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Silky Rosegill

Edible Edible
Autumn Autumn
Summer Summer

Although edible, this beautiful mushroom is not only rare but could be confused with the deadly poisonous Destroying Angel so we consider it off the menu.

Mushroom Type
Common Names Silky Rosegill (EN), Tagell Rosliw Sidanaidd (CY), Pochwiak Jedwabnikowy (PL), Óriás Bocskorosgomba (HU)
Scientific Name Volvariella bombycina
Season Start Jul
Season End Nov
Average Mushroom height (CM) 10
Average Cap width (CM) 13
Please note that each and every mushroom you come across may vary in appearance to these photos.


Variable by size and form. An average, mature fruit body has a cap with 10–20 cm in diameter. At the beginning, it is egg-shaped (ovoid), then bell-shaped (campanulate) to convex, usually with a distinct umbo at the centre of the cap. Its skin is whitish cream and covered in long, shiny, silky-hairy fibres. Cap margin is often in-rolled, sometimes hairy (fibrillose). Can have parts of the veil/egg remaining on the cap.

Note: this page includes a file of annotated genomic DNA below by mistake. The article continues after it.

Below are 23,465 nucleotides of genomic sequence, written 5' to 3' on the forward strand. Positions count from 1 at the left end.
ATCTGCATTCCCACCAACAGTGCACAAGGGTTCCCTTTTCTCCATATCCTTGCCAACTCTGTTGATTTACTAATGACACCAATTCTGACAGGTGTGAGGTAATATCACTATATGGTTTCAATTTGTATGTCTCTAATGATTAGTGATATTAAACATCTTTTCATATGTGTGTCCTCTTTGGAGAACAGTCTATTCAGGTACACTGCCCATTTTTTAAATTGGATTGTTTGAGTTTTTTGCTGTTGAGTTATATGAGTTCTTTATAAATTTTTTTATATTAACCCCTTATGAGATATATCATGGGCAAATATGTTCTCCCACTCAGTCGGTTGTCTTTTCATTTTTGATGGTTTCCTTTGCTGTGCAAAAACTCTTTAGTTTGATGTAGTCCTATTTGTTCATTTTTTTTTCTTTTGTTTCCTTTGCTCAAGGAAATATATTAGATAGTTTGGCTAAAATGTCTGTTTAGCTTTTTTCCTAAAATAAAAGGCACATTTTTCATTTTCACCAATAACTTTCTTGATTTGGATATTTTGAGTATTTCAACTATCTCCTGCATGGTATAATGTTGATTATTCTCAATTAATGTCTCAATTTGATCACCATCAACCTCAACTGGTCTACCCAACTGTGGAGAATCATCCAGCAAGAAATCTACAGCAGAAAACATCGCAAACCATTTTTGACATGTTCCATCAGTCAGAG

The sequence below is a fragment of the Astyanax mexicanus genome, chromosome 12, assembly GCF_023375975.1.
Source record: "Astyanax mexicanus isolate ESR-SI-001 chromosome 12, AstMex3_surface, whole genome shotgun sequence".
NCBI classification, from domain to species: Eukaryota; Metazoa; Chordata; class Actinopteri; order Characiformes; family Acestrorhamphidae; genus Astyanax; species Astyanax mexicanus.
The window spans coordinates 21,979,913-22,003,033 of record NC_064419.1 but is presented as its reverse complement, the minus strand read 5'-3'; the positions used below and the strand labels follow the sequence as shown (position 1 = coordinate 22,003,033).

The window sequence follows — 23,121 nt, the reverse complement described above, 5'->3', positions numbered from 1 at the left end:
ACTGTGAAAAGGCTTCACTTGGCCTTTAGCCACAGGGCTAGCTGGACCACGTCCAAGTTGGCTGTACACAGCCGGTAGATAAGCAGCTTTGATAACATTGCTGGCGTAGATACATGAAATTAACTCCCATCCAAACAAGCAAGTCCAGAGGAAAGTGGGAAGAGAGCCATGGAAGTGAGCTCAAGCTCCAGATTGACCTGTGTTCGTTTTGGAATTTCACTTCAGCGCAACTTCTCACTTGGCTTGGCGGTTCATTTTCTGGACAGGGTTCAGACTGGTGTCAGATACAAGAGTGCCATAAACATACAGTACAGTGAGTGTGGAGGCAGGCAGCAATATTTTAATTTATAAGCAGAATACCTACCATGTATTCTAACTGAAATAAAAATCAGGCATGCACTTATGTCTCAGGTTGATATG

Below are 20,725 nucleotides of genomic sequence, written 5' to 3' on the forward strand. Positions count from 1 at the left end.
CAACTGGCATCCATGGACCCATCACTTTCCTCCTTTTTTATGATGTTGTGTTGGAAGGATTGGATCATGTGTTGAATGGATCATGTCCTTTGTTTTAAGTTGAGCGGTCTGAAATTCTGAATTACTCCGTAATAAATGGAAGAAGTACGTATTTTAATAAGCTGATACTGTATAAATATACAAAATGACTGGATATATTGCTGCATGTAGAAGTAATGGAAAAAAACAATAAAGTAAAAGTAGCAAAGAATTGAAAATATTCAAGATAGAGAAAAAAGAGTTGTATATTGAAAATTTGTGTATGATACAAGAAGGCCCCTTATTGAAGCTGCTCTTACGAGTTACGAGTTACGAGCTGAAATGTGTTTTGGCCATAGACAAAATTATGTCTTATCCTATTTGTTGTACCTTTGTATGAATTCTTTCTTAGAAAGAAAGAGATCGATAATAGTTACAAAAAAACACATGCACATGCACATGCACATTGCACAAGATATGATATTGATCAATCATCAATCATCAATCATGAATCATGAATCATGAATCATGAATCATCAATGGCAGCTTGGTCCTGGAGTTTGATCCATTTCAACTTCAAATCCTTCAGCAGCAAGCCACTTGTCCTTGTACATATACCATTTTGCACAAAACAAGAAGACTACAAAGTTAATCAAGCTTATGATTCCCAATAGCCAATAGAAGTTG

Crowded, free, white when young, turning pink with maturity. The edge of the gills are lightly scalloped.


7–15 cm tall, 1–2 cm wide, cylindrical, tapering towards the apex, bulbous at base. Creamy white, same as the cap, shiny-scaly, powdery at the apex. It emerges from a persistent, bag-like volva.


Thick and membranous. Whitish before hatching, turns ochre to even brownish with age, its surface often cracked, and once hatched, it remains around the stem base as a persistent bag.


Saprobic on dead or weak, but living hardwood, preferably Elm, Beech, Oak, Sycamore and other Maples, most often be found growing from knots or damage to living trees. Growing solitary or in small groups in parks or woodlands.

Possible Confusion

The Destroying Angel (Amanita virosa) pictured, is similar but has a skirt, a smooth rather than shaggy cap although both can have bits of veil still attached and it grows in soil, not on wood.
The Stubble Rosegill (Volvopluteus gloiocephalus), is similar but again has a smooth, not hairy cap and grows in soil not on wood.

Spore Print

Pink (to brown). Ellipsoid, smooth and thick walled.

Taste / Smell

It has a faint radish-like smell and a mild and radish-like taste. It is edible, some say excellent but due the uncommon nature of this mushroom, we consider it off the menu.




1 comment for Silky Rosegill

  1. Veronica says:

    Thank you for the video of your I.D’ing a Silky Rosegill. Really informative and you have both confirmed my own id and confirmed my instinct to leave it to the slug that was happily munching it!

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